Australian population reaches 23 million as number of overseas arrivals rise

by Ray Clancy on April 23, 2013

in General Information

Net overseas migration accounted for 57% of population growth

Australian population reaches 23 million as number of overseas arrivals rise

The population of Australia is set to reach 23 million today and most of the increase is down to new arrivals, according to data from the Australian Bureau of Statistics (ABS). ‘The 23rd millionth person could be a new born baby, but could equally be a person coming to work in Australia or a returning backpacker who has been away for more than a year,’ said Bjorn Jarvis, director of ABS demography.

Australia continues to grow at the fastest rate in the developed world and the 23 million figure is reached by averaging the expected number of births, deaths and net overseas migration intake (incoming residents minus outgoing) since data was last collected in September 2012. The figures show that with an annual population growth rate of 1.7%, the number of people in Australia is growing at the rate of 1,048 people per day. This is much faster than similar countries. In the United States the population is growing at 0.9% and in the UK it is 0.6%.

It is even faster that the overall growth in the world’s population which is 1.1%. Australian population growth is even outstripping countries with traditionally high birth rates, such as India on 1.4%. The data shows that it is migration, rather than an elevated birth rate, that is the main driver behind Australia’s population growth. Net overseas migration accounted for 60% of Australia’s population increase last year, with the proportion from births falling from 46% to 40%.

According to Bob Birrell, from Monash University’s Centre for Population and Urban Research, growth is being driven upwards by people on temporary visas who make up about half of the growth in net migration. The number of working holidaymakers, visitors, 457 visa holders and arrivals from New Zealand have all been going up sharply.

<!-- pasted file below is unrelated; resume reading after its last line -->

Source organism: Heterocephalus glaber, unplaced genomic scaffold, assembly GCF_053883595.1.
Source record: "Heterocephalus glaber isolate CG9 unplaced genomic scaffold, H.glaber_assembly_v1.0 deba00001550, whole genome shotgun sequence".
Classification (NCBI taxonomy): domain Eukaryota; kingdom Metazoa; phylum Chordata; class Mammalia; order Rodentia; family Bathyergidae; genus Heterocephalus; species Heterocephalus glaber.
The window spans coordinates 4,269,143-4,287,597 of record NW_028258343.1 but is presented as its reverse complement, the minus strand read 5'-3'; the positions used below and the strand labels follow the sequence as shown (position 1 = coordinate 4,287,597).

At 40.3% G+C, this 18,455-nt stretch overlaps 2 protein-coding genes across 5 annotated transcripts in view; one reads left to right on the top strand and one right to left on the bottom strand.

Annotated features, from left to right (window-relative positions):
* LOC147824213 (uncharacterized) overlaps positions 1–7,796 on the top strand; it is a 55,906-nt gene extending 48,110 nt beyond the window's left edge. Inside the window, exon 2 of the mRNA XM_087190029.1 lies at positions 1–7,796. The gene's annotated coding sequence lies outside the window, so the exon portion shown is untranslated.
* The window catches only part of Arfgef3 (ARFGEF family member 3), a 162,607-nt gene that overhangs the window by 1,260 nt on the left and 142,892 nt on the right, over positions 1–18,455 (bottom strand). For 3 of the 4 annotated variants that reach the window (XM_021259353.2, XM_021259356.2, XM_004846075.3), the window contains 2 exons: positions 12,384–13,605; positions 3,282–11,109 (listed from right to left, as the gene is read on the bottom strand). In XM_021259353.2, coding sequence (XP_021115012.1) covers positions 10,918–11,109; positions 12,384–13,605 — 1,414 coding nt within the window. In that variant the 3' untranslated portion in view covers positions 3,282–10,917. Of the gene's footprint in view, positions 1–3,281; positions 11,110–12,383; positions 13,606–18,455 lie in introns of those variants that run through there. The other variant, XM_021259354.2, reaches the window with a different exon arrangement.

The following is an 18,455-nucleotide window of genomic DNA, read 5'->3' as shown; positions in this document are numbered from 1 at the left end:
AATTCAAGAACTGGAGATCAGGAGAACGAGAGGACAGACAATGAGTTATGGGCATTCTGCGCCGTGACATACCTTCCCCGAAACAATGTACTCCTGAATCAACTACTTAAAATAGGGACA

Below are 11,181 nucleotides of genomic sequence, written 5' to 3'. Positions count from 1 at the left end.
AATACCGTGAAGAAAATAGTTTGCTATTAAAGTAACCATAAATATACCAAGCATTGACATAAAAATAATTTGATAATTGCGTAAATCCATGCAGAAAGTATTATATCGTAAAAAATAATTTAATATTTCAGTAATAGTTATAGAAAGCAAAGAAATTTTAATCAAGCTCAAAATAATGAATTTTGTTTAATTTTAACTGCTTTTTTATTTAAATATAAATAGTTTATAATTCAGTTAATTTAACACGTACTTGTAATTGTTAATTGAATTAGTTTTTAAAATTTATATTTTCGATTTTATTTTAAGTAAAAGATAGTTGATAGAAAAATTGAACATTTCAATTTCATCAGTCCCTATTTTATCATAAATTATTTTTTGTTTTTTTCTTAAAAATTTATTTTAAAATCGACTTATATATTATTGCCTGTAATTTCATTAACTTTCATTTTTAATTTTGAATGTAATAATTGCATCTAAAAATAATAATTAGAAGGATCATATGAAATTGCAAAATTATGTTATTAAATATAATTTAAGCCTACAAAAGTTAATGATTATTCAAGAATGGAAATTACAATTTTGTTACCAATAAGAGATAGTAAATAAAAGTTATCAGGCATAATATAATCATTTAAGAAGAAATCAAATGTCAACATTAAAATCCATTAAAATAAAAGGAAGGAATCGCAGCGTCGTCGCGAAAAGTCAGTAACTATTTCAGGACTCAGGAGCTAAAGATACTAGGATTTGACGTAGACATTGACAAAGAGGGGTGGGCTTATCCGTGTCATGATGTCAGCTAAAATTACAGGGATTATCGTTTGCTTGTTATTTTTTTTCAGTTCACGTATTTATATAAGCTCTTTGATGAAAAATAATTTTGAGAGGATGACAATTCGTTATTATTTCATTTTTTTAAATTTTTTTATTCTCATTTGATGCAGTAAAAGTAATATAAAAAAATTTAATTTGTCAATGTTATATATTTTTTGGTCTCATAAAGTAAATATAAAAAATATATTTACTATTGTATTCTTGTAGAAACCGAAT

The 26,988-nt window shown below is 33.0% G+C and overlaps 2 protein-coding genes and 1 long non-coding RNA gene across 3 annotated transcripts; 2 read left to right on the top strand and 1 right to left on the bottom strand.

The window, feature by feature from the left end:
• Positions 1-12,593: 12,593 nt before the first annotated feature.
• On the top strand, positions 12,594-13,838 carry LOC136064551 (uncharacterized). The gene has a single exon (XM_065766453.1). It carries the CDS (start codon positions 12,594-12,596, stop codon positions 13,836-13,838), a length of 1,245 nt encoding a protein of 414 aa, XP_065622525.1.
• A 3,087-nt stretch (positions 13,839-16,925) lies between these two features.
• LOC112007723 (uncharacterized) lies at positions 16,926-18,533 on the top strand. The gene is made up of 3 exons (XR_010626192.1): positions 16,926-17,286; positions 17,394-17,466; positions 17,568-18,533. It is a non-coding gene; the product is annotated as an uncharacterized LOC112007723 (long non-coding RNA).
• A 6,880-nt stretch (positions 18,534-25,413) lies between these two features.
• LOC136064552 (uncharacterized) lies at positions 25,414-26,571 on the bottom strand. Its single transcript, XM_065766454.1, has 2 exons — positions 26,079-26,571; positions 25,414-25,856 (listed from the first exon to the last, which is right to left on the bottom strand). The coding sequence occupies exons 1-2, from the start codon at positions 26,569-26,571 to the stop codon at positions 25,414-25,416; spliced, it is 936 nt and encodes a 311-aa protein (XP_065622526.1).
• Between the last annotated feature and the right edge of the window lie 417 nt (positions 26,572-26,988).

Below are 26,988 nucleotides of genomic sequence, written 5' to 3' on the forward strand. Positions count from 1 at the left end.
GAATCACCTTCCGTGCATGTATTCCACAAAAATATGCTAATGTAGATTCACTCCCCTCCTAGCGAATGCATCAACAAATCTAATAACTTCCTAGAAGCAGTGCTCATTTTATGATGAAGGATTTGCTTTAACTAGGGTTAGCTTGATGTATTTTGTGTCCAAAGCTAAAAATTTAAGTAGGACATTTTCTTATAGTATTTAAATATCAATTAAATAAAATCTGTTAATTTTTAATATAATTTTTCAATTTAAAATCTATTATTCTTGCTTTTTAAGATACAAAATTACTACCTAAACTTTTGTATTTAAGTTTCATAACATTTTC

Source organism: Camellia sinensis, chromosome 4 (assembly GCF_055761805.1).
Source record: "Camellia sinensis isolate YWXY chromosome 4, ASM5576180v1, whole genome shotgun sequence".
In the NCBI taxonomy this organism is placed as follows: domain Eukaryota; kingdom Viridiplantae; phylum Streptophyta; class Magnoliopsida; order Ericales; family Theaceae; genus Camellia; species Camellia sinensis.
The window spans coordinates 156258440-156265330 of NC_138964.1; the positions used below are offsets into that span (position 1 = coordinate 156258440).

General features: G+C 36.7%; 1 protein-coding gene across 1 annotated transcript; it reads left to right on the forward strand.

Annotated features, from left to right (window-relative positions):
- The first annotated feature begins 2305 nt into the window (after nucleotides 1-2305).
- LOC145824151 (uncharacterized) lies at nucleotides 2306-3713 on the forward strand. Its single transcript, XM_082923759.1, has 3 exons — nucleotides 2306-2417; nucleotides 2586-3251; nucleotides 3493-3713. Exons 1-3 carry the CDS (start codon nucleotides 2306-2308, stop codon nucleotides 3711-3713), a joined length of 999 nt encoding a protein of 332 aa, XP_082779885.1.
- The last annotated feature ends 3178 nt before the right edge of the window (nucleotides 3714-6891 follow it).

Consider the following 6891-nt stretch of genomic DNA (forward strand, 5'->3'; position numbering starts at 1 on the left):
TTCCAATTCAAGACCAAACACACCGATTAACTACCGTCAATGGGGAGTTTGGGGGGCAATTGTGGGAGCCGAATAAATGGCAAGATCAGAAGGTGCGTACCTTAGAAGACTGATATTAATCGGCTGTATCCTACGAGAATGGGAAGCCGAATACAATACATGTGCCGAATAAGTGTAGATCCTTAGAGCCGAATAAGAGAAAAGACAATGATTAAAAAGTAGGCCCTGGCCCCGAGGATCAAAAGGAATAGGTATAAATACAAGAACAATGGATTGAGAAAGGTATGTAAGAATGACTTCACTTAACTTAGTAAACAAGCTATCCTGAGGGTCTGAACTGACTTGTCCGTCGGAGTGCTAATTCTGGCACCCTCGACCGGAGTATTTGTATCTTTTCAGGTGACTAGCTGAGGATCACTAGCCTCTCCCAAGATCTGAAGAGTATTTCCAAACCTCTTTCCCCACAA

‘There is no cap on working holiday makers and we are a very attractive destination now for people from Ireland, Taiwan, England, where the labour markets are dead,’ he explained. Almost two thirds of permanent arrivals last year were on some kind of working visa, 30% arrived on family visas and 7% on humanitarian visas.

Quote from : “Australia’s population grew by 1.7% during the year to the end of September 2012 with net overseas migration contributing 60% to the growth, the latest figures published by the Australian Bureau of Statistics show.”

Western Australia has experienced the strongest growth with the state’s population reaching 2.45 million at the end of September 2012, an annual increase of 3.4% or 81,700 people. Western Australia experienced record levels of population growth and the highest annual growth rate since the early 1970s,’ said Jarvis. The state had a high level of net overseas migration of 50,600 people, up 46 % and a natural increase of births minus deaths of 20,000, up 5%. There was also a net interstate migration of 11,100, a rise of 59%.

The ABS figures show that overall net overseas migration (NOM) added 228,000 people to the population to the year ending September 2012, a 32% increase compared with September 2011. This is the highest annual increase in net overseas migration in five years. ‘This figures also highlight a 4% or 6,000 people rise in natural increase over the past year, which is the highest increase in almost four years reaching 154,500 people,’ Jarvis said.

The number of births increased by 2.7%, reaching 303,600 births, over the past year and the number of deaths increased by 1.3%, reaching 149,100 deaths during the same period.

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